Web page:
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Humanities and Social Sciences Colloquium - Margaret Miller, Apostolos Sarris

Prof. Dr. Margaret Miller
University of Sydney

Prof. Dr. Apostolos Sarris
Applied Geophysics
Foundation for Research and Technology, Hellas (F.O.R.T.H.)

Remote Survey and Excavation: A Dialogue
When Jun 03, 2019
from 11:15 AM to 12:30 PM
Where FRIAS, Albertstr. 19, seminar room
Contact Name
Attendees Universitätsoffen / open to university members
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Remote Survey and Excavation: A Dialogue


Remote survey applies a range of non-invasive prospection techniques to detect and map concealed archaeological features that exist below the surface of the ground and which are related to past habitation patterns. Such survey supports big-picture analysis. Excavation, the non-repeatable experiment that destroys the evidence it generates, perforce focuses attention on the particular. This joint presentation will draw examples from Thessaly and Andros island.

In the case of Thessaly, the collected data revealed a wealth of information regarding the habitation of the wider region during the Neolithic period.  A number of settlements were scanned and the resulting data showed a landscape of variation in terms of their location and internal organization. There are still a number of questions that need to be addressed: How have the built environment and the settlement patterns been modified according to the environmental settings? Have the environmental variables influenced the choice and settlement type?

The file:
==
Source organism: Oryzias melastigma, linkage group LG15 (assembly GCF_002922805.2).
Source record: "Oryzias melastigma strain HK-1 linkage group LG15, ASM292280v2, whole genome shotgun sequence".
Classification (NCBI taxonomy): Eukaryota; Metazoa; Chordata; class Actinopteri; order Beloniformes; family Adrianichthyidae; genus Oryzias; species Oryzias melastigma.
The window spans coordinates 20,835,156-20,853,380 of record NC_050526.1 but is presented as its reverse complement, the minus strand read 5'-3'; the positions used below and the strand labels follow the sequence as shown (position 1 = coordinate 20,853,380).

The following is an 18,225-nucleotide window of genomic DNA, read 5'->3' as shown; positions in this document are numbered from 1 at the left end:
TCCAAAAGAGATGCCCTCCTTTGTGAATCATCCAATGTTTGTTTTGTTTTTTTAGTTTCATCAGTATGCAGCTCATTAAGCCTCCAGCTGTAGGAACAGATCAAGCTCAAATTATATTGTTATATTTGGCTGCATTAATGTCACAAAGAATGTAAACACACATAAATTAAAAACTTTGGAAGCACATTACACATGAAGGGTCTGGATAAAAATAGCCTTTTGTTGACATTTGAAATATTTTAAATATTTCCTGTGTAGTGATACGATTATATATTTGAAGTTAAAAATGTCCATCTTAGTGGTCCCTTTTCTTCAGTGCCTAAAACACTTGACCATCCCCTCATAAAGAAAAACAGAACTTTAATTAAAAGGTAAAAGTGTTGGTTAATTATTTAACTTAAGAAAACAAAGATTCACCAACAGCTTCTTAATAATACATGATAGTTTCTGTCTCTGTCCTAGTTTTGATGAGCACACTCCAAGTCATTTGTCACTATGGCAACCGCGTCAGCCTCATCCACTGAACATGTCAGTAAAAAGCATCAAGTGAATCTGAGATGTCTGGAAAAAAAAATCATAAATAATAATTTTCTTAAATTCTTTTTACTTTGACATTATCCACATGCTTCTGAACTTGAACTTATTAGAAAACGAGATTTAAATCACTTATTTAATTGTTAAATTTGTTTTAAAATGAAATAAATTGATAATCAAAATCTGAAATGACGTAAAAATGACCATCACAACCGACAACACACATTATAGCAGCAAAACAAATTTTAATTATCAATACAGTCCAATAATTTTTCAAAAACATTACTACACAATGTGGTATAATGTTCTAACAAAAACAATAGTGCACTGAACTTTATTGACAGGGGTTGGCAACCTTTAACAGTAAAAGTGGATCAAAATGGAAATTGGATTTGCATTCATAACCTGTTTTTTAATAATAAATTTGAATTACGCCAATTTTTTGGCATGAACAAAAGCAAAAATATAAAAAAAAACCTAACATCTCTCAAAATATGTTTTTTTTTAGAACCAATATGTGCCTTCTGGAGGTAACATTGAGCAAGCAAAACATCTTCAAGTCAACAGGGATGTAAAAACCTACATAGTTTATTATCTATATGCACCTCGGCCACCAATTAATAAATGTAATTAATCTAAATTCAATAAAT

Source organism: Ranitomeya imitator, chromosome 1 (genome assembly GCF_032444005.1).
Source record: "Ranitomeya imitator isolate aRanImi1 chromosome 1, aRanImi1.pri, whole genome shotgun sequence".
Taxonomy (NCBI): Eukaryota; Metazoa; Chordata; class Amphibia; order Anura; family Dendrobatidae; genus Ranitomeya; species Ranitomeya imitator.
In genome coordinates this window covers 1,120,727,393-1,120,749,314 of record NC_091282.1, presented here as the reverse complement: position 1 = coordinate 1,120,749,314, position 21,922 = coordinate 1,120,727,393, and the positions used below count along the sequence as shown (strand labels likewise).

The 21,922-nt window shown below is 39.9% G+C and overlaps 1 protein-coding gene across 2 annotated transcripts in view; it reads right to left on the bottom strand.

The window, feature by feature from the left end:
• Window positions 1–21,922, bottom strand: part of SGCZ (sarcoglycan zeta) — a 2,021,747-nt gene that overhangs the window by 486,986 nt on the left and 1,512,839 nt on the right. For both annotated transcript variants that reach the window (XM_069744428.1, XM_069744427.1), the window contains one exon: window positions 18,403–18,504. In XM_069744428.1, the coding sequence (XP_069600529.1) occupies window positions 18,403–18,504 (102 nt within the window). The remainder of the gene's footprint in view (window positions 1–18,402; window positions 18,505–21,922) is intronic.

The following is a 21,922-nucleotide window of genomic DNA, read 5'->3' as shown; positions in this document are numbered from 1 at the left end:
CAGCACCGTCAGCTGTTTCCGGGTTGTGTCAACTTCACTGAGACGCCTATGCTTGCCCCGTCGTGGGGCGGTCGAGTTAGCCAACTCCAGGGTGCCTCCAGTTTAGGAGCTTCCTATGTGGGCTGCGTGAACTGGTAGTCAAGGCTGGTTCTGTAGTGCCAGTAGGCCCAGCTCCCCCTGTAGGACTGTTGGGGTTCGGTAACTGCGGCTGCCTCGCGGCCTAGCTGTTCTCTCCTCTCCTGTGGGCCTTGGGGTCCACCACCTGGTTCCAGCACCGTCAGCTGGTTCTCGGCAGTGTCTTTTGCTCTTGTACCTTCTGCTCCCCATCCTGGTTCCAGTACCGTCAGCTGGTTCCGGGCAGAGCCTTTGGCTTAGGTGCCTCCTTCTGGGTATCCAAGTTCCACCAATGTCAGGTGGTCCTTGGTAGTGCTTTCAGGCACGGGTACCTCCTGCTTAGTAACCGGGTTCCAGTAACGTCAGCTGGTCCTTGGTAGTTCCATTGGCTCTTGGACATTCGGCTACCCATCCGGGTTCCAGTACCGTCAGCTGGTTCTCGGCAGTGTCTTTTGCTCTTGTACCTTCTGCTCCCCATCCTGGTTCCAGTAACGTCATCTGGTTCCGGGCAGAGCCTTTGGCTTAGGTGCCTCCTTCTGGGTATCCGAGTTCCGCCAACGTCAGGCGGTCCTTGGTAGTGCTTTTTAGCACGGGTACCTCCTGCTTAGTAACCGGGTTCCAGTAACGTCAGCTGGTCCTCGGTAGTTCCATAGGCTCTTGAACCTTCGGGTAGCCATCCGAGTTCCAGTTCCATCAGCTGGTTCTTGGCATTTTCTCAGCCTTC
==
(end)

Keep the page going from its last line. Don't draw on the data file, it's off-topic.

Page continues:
On Andros, remote survey was carried out at the settlement site of Zagora. Despite the challenges of the terrain, survey verified the density of occupation and pointed to divergencies across the site. Excavation established the timeframe, gave evidence for local productive capacity and quashed theories from the 1980s regarding hierarchical social structure. Remote survey pointed to one exceptional area; limited excavation in 2014 exposed a possible industrial installation. Questions arise about function, and in turn, the economic and productive character of the site.

The two examples demonstrate the channels of communication between remote survey and excavation and the ways in which archaeological research can benefit through the adoption of different technological means.